Personally, I’m childless and unmarried, but I think the family is more fundamental to society than the market. The workplace should be structured around the needs of families, not vice versa, regardless of the abortion issue.

Unbroken's avatar

This is a question but related to the OP’s.

Aren’t deployed women required to use birth control, or terminate pregnancy in the event it should occur?

Seaofclouds's avatar

I’ve never heard of women having to remain childless for a particular job, but I wouldn’t be surprised if that existed at some point in time. As someone that works mostly with women, I can understand the concern about pregnancy and maternity leave for employers. It can be difficult to find coverage for the employees maternity leave, especially when you have multiple women out on maternity leave at the same time.

@rosehips No, deployed females are not required to use birth control or to terminate a pregnancy. Once found out to be pregnant, they would be sent home from the battle field. What happened at that point would depend on the individual situation.

Unbroken's avatar

@Seaofclouds thanks for the clarification. Must be a movie myth that I never researched.

mattbrowne's avatar

Not in Europe. Women can even legally lie about being pregnant.

Gabby101's avatar

@JLeslie – I’m like you, sometimes unsure where I stand on maternity leave. I worked at a nationally recognized mom-friendly company and there were lots of women working there and lots of maternity leave. For the last five years, I was always taking on extra work due to my coworkers or boss being out on maternity leave and was never compensated or acknowledged in any way. I understand the need, but it can be a challenge for others.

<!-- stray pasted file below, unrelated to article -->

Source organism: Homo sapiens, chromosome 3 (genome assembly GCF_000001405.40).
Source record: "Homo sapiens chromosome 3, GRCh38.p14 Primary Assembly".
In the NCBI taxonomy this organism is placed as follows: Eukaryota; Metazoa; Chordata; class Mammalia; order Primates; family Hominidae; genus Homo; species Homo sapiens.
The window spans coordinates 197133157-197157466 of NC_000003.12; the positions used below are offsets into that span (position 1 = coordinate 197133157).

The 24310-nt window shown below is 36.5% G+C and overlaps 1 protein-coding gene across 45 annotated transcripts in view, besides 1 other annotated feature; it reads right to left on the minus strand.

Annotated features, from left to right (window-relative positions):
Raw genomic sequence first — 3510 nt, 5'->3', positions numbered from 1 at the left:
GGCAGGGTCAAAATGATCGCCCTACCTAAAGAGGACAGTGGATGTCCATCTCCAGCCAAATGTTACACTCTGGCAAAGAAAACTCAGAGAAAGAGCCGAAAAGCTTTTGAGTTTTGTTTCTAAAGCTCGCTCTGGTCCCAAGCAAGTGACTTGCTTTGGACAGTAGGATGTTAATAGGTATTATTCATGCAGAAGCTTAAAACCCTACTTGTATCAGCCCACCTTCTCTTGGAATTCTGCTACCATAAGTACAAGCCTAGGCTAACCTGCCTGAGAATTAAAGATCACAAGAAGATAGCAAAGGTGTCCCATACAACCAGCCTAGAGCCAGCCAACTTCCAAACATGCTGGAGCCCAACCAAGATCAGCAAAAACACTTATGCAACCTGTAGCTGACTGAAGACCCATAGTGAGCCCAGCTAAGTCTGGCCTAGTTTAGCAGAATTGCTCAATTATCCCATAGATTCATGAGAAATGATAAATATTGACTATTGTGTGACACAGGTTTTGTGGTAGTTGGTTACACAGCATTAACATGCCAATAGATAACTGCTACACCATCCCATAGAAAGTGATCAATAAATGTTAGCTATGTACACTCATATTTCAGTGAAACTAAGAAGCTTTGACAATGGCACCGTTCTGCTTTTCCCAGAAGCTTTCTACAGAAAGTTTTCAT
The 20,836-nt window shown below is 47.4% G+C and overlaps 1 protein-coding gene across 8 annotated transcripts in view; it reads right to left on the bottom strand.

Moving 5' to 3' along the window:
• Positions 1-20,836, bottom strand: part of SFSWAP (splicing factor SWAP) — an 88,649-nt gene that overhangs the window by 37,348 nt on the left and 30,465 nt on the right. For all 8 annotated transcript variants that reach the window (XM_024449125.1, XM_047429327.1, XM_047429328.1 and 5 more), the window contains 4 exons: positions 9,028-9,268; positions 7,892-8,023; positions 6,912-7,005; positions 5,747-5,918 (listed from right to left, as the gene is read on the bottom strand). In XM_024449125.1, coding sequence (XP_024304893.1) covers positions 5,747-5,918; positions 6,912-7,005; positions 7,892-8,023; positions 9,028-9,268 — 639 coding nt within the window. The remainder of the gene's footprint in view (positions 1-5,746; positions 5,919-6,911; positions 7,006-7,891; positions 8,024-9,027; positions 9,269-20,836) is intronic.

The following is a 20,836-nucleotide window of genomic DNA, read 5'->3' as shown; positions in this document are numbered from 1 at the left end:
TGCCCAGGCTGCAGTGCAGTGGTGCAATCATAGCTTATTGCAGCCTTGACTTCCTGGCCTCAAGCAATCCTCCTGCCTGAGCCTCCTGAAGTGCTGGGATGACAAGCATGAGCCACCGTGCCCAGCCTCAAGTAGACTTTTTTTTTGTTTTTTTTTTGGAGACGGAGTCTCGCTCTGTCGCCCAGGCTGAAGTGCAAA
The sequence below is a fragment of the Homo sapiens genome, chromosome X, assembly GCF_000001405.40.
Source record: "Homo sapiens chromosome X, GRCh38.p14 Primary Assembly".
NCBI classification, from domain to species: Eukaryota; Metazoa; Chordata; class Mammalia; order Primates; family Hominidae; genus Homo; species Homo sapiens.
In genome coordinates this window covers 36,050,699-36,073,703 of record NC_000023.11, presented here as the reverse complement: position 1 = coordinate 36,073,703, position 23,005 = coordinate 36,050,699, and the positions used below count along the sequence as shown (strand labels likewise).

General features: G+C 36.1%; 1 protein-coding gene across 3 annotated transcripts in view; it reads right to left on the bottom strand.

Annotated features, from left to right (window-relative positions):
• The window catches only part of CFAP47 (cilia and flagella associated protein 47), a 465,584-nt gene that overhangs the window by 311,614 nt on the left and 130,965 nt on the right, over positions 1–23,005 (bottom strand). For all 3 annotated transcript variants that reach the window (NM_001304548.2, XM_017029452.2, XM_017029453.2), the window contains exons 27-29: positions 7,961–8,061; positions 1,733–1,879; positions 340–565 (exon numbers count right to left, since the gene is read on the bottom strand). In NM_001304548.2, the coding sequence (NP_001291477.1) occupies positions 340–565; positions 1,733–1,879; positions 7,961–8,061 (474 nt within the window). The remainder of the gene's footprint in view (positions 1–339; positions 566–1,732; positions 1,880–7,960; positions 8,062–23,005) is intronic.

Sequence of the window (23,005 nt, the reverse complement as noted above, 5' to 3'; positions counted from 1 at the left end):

bea2345's avatar

@Gabby101 – “and was never compensated or acknowledged in any way” – that does not sound right. Paid maternity leave is really a cost of having babies, and the cost should be shared between the worker and the employer. In Trinidad and Tobago, before the National Insurance Act, government was the only employer to give paid maternity leave – I think it was one month on full pay, two on half pay. Government would then pay somebody to do the work. Now the National Insurance pays the insured worker the missing wages. Do you have a union? I know that National Insurance does not exist in the USA, but surely a case can be made for a general, low cost insurance scheme. But to be solvent, the scheme would have to be compulsory and no red-blooded American woman or man would stand for that.

JLeslie's avatar

@bea2345 She means why others were out on maternity the workers who had to pick up the slack never get paid more or any acknowledgement for doing extra work above and beyond their own duties.

bea2345's avatar

@JLeslie – I get it, but it sounds so unfair.

JLeslie's avatar

@bea2345 It happens all the time.